Finally, a comment: In CEhp, change data are often seen as valid only when educational and program interventions do not change before activity expiration, nor even when a formative assessment shows changes to be necessary. This attitude can leave participating clinicians with suboptimal educational opportunities and stakeholders in the educational design frustrated. The use of the formative program evaluations that improved the CS2day initiative, with acknowledgements of changes, is in my opinion better than a pure pre/post comparison on an activity where valuable investments are not updated when indicated. If the CME/CEhp profession helps clinicians link medical care to public health through disease prevention, accountability to quality, and more, then educational design should respond to data collected in lengthy and large interventions.

The CS2day initiative is a model study in educational and performance improvement methods for a challenging public health problem. Please read the study articles if you have print or online access to JCEHP, for I have only touched the surface of the initiative's methodology, results, and rationales in the limited confines of this space. 

* Note: In this study, “Learning” was used as Level 3 and included knowledge and clinical skill (competence) measures, while “Performance” including commitment to change (CTC) queries was used as Level 4. Thus Level 5 was “Patient Health Status” and Level 6 was “Population Health Status.”

References cited: 
1. Olson CA, Balmer JT, Mejicano GC. Factors contributing to successful interorganizational collaboration: the case of CS2day. J Contin Educ Health Prof. 2011;31(Suppl 1):S3-S12.
2. Ales MW, Rodrigues SB, Snyder R, Conklin M. Developing and implementing an effective framework for collaboration: the experience of the CS2day collaborative. J Contin Educ Health Prof. 2011;31(Suppl 1): S13-S20.
3. McKeithen T, Robertson S, Speight M. Developing clinical competencies to assess learning needs and outcomes: the experience of the CS2day initiative. J Contin Educ Health Prof. 2011;31(Suppl 1):S21-S27. http://www.ncbi.nlm.nih.gov/pubmed/22190097. [Featured Article]
4. Shershneva MB, Larrison C, Robertson S, Speight M. Evaluation of a collaborative program on smoking cessation: translating outcomes framework into practice. J Contin Educ Health Prof. 2011;31(Suppl 1):S28-S36. http://www.ncbi.nlm.nih.gov/pubmed/22190098. [Featured Article]
5. Mullikin EA, Ales MW, Cho J, Nelson TM, Rodrigues SB, Speight M. Sharing collaborative designs of tobacco cessation performance improvement CME projects. J Contin Educ Health Prof. 2011;31(Suppl 1):S37-S49.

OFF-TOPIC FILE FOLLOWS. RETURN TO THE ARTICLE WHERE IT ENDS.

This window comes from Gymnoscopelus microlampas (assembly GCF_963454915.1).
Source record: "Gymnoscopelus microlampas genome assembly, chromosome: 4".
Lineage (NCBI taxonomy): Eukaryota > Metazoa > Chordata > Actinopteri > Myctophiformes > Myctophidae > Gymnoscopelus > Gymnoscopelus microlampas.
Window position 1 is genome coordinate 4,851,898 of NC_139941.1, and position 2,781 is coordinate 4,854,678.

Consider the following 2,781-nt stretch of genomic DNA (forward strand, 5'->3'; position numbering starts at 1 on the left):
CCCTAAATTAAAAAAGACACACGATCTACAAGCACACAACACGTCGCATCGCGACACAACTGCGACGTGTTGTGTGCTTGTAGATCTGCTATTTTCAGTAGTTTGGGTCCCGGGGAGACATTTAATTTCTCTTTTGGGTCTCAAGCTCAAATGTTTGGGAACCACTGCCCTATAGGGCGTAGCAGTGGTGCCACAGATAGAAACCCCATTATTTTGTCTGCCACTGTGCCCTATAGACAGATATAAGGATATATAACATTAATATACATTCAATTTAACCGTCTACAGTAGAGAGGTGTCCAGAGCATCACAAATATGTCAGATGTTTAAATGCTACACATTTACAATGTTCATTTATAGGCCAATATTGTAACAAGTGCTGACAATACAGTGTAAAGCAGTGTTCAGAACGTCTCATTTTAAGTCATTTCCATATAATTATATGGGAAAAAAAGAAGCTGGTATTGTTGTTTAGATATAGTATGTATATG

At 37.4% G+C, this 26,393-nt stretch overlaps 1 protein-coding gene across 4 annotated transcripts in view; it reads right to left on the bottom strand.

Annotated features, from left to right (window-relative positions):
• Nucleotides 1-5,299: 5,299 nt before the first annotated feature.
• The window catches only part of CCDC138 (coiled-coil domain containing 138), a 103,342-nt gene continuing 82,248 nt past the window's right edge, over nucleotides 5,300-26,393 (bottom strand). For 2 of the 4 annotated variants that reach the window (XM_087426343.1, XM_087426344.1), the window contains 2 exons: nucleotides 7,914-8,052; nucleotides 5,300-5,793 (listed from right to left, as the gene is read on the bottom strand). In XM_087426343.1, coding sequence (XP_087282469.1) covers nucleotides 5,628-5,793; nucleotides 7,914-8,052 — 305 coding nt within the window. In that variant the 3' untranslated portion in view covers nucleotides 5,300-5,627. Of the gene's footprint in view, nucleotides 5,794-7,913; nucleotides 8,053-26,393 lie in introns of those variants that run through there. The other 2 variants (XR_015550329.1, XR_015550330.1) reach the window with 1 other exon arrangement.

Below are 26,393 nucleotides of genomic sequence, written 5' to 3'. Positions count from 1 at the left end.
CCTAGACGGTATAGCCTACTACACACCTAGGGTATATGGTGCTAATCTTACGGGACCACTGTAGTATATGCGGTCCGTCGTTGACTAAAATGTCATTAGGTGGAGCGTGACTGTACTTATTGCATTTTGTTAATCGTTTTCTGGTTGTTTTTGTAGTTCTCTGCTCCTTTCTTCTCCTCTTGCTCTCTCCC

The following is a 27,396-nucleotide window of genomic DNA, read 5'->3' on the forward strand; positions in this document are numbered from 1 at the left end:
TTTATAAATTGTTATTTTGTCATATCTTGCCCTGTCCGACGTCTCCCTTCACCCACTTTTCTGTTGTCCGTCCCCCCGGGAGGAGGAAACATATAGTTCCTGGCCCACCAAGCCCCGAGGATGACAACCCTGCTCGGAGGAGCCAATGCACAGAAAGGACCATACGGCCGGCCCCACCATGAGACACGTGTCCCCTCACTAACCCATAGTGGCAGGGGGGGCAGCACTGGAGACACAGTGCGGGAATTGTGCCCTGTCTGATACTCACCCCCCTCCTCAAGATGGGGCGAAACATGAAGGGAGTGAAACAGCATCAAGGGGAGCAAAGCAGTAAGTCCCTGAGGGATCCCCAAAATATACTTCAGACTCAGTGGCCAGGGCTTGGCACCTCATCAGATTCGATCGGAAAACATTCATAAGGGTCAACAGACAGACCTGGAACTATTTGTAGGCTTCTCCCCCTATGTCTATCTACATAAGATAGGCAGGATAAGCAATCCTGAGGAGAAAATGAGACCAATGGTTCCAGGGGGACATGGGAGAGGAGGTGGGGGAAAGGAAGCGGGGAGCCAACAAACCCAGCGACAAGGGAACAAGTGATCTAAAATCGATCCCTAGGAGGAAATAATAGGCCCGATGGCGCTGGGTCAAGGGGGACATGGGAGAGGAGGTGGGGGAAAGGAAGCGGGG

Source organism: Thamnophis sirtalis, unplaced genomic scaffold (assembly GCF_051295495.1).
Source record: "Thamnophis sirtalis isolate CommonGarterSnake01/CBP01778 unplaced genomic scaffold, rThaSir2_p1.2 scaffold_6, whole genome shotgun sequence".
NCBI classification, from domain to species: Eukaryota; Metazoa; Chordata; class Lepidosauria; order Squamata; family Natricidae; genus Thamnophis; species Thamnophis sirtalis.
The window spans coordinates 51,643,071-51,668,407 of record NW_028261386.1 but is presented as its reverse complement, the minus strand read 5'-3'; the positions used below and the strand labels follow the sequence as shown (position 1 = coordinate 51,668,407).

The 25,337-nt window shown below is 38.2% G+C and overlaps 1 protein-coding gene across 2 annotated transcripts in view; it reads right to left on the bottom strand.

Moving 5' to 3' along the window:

6. Olson CA, Shershneva MB, Brownstein MH. Peering inside the clock: using success case method to determine how and why practice-based educational interventions succeed. J Contin Educ Health Prof. 2011;31(Suppl 1):S50-S59.
7. Hudmon KS, Addleton RL, Vitale FM, Christiansen BA, Mejicano GC. Advancing public health through continuing education of health care professionals. J Contin Educ Health Prof. 2011;31(Suppl 1):S60-S66.
8. Balmer JT, Bellande BJ, Addleton RL, Havens CS. The relevance of the Alliance for CME competencies for planning, organizing, and sustaining an interorganizational educational collaborative. J Contin Educ Health Prof. 2011;31(Suppl 1):S67-S75.
9. Cervero RM, Moore DE. The Cease Smoking Today (CS2day) initiative: a guide to pursue the 2010 IOM report vision for CPD. J Contin Educ Health Prof. 2011;31(Suppl 1):S76-S82.
10. Moore DE. Collaboration, best-practice CME, public health focus, and the Alliance for CME competencies: a formula for the new CME? J Contin Educ Health Prof. 2011;31(Suppl 1):S1-S2. http://www.ncbi.nlm.nih.gov/pubmed/22190095. [Featured Editorial]
11. Institute of Medicine (IOM) Committee on Planning a Continuing Health Professional Education Institute. Redesigning Continuing Education in the Health Professions. Washington, DC: The National Academies Press; 2010. http://books.nap.edu/openbook.php?record_id=12704. Accessed September 17, 2015.

MeSH “Major” Terms for the 3 Featured Articles (common items italicized)
McKeithen et al [3]: Benchmarking; Clinical Competence; Education, Medical, Continuing/methods; Needs Assessment; Outcome and Process Assessment (Health Care)/organization & administration; Practice Guidelines as Topic/standards; Smoking Cessation/methods; Tobacco Use Disorder/prevention & control
Shershneva et al [4]: Benchmarking/methods; Clinical Competence/standards; Health Personnel/classification; Health Personnel/psychology; Health Personnel/statistics & numerical data; Interprofessional Relations; Outcome Assessment (Health Care)/organization & administration; Program Evaluation; Smoking Cessation/methods; Tobacco Use Disorder/prevention & control
Moore [11]: Benchmarking; Clinical Competence; Delivery of Health Care, Integrated; Education, Medical, Continuing/methods; Interinstitutional Relations; Public Health